Debuting in the pages of Hawkman #4 by Murphy Anderson and Gardner Fox on this week in 1964, Zatanna is a magician in a science fiction world; a magic user in a shared universe built upon Superman's otherworldly power and Batman's human ingenuity. She is both a “real” magician and a performance magician, as much at home with a genuine mind-wipe as she is with a dove up her sleeve.

Perhaps the strangest thing about Zatanna is that, rather than use a wand, she focuses her abilities by speaking words backwards — but sentences forwards. Ytterp driew, tub er’ew tsuj selggum. Naturally, this has led to many voice-based traumas for the character ("Now you have a mouth; now you don’t"), as villains and writers endeavor to challenge her abilities.

Zatanna was preceded, in fact and fiction, by her father, Giovanni Zatara, a Golden Age super-magician created by Fred Guardineer in Action Comics #1. Zatanna Zatara replicates her father's costume, swapping trousers for hosiery, and her early appearances centered on her search for him after his mysterious disappearance --- and her subsequent discovery of their actual shared magical talent.


Murphy Anderson


In the years since, Zatanna has been very much her own character, becoming such a fan favorite that she was actually voted in to the Justice League by reader acclaim in 1978, ten years before poor Jason Todd was voted out of life by the same mechanism. She's also a favorite of some notable creators, including Neil Gaiman, Grant Morrison, and Paul Dini. She's recurred in Vertigo comics as well as in the DC Universe, and in various DC animated series, and she's been an ally and an amorous acquaintance to both Batman and John Constantine, though she's never reduced to the status of mere love interest.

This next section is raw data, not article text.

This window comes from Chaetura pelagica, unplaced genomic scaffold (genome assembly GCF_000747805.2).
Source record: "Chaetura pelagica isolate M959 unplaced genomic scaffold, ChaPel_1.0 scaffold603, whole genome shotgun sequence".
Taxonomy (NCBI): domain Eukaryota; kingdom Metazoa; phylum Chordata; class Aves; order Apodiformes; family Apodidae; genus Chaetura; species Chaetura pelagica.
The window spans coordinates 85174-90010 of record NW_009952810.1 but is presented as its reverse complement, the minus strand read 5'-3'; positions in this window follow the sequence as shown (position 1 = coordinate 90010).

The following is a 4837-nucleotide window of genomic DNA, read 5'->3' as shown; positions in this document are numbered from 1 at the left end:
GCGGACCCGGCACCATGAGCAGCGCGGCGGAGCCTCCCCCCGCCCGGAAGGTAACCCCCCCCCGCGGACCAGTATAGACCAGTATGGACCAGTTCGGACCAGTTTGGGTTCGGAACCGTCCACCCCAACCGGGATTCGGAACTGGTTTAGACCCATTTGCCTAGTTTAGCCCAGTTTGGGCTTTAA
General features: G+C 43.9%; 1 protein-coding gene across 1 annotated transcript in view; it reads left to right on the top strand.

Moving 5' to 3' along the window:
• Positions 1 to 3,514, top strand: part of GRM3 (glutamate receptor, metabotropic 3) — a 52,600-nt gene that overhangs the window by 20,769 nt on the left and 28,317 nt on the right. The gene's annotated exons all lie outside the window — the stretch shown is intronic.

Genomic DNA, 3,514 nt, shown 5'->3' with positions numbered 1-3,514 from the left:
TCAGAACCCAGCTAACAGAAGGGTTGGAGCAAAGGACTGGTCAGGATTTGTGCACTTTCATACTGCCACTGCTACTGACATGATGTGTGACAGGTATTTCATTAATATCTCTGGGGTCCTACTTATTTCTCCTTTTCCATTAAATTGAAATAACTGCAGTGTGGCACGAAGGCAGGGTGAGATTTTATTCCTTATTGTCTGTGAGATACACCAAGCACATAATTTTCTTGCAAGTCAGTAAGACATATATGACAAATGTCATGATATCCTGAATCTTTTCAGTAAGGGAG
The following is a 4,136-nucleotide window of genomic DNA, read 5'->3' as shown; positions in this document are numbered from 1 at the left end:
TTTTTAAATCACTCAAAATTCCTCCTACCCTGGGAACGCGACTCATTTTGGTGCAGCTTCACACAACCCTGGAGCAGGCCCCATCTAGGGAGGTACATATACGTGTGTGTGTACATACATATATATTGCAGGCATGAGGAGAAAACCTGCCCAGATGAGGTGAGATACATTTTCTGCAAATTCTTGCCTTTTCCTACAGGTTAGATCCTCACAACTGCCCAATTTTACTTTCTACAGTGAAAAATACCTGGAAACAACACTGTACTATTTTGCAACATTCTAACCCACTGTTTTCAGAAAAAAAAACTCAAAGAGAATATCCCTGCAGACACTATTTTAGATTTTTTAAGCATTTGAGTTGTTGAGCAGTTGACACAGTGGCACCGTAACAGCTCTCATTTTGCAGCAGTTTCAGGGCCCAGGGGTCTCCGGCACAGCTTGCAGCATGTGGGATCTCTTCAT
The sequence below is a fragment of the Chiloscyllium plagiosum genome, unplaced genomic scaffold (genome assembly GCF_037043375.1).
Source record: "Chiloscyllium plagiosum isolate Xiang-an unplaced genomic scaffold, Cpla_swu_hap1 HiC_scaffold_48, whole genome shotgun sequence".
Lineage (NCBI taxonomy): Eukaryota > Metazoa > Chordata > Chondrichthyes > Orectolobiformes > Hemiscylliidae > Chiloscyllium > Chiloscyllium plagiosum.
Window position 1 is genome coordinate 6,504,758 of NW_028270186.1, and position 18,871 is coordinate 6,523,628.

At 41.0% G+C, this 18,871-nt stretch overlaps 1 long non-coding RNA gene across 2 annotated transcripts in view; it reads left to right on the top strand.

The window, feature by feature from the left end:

Much of Zatanna's story --- her mother, her magic; the basics --- was filled out in late '70s Justice League stories by Gerry Conway, Dick Dillin, and Frank McLaughlin. Like any long-running character who wasn't established in her own solo series, Zatanna’s development and history is a credit to the sum of its parts; workers for hire doing their part to build a woman who is just about recognizable in every instance, and more multi-dimensional for the disparities that arise over her publication history. Zatanna eventually got her own solo series in 2010, courtesy of Paul Dini, Stephane Roux, Cliff Chiang and others, managing sixteen issues over two years, more than 45 years after her debut.


Adam Hughes


Zatanna sometimes occupies the cloudier moral fringes of DC's heroes, thanks to her reputation for mind-wipes and mental manipulation. In one of her most controversial storylines, in DC’s 2004 event Identity Crisis, her role was to tamper with the mental faculties of the villain Doctor Light, and later do the same to Batman when he discovered what she had done.

Though never a member of DC's A-list, Zatanna has become an indelible part of that universe across more than fifty years of appearances, with a cult popularity and significance that far outstrips her father (who she's had to kill twice, both times out of love). She's that brunette in the top hat ’n tails; the woman condemning you in code; the vigilante in black and white who occupies the grays of reality.

Happy birthday, Zatanna. May you never pull a disappearing act.